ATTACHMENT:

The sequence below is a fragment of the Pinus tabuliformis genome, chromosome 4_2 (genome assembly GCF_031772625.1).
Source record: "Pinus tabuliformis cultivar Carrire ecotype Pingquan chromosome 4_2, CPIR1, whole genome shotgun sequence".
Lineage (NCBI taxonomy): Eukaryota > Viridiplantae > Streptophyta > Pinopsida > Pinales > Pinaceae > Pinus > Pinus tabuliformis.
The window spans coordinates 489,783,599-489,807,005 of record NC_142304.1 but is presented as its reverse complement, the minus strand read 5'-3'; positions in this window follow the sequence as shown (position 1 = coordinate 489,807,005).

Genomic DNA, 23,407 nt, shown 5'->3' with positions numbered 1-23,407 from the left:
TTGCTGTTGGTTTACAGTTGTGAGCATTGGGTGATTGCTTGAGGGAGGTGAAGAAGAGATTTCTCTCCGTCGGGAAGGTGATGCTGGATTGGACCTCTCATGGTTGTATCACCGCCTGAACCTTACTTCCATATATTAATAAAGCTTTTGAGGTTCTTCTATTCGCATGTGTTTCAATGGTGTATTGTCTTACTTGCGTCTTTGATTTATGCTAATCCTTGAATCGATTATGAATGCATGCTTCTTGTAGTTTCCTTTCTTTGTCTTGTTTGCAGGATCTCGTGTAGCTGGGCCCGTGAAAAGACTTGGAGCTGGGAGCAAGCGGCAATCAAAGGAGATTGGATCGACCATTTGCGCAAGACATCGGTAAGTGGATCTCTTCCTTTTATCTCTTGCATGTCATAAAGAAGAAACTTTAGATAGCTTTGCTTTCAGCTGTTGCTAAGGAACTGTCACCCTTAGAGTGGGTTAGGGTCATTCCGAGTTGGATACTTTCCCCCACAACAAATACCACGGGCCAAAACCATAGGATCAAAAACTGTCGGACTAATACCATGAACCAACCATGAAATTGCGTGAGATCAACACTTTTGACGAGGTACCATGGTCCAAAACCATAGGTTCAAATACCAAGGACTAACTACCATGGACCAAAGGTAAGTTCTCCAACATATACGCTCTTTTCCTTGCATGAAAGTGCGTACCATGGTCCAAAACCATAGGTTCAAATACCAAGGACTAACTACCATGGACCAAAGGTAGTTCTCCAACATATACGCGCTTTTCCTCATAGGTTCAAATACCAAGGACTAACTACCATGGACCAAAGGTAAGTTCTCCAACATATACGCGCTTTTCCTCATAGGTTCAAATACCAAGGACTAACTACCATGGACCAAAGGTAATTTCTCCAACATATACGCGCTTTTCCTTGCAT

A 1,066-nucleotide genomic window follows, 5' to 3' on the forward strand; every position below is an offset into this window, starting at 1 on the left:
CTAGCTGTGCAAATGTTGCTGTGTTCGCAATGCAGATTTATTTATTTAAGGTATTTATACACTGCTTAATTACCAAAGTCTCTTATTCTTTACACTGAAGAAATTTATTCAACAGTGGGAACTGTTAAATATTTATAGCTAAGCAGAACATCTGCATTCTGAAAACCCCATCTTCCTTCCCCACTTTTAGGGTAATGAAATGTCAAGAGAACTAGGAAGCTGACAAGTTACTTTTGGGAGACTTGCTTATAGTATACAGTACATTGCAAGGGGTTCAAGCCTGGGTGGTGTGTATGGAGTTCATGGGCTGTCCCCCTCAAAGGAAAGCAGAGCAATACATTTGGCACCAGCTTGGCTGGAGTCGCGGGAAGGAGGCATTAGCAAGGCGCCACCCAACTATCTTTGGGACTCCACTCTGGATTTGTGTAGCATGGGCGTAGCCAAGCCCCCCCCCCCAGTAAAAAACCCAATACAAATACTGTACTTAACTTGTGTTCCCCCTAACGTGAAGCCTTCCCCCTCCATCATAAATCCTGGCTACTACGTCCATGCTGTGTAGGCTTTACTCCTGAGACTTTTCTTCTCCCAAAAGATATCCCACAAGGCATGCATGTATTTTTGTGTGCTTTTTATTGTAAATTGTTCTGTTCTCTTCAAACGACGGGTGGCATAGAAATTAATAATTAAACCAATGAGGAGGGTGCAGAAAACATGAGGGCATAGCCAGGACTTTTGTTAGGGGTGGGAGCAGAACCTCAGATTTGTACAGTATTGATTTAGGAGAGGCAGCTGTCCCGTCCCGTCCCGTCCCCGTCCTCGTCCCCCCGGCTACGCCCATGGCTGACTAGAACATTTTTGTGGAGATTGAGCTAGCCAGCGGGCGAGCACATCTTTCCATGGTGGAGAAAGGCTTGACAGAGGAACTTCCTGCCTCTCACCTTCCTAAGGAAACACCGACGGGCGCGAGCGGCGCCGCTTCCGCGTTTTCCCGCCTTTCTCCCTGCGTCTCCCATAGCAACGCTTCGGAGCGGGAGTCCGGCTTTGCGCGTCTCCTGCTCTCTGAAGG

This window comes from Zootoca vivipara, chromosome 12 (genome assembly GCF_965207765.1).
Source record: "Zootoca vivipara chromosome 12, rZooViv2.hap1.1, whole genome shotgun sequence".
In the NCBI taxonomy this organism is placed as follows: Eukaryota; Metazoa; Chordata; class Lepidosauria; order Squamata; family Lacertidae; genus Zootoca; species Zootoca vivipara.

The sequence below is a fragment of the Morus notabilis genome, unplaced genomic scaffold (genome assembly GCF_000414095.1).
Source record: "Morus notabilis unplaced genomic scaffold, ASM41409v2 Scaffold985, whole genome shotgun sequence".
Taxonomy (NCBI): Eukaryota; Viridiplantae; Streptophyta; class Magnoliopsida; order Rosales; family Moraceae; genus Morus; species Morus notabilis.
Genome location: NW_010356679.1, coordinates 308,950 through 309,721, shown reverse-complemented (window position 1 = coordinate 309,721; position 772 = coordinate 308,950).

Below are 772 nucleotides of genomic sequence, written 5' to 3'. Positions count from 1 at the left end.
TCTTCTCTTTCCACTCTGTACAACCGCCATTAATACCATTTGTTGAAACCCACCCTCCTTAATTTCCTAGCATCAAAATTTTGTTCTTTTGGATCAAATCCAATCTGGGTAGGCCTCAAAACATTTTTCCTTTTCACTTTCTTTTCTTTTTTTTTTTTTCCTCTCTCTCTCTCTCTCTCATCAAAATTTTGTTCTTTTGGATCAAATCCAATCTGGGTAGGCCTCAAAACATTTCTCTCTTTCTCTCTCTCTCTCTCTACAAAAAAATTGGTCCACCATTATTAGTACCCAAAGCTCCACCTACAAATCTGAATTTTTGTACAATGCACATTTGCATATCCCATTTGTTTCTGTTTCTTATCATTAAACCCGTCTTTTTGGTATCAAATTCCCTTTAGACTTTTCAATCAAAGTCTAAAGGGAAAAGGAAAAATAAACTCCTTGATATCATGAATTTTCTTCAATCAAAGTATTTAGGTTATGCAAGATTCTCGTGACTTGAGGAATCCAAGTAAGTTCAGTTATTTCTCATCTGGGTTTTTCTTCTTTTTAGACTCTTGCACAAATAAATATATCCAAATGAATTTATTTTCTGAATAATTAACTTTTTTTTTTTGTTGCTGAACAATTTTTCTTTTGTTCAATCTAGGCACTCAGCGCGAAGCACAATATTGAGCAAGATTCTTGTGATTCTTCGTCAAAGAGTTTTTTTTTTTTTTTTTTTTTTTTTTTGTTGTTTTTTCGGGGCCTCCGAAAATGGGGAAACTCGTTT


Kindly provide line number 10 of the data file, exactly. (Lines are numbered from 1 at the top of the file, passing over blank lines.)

Source record: "Zootoca vivipara chromosome 12, rZooViv2.hap1.1, whole genome shotgun sequence".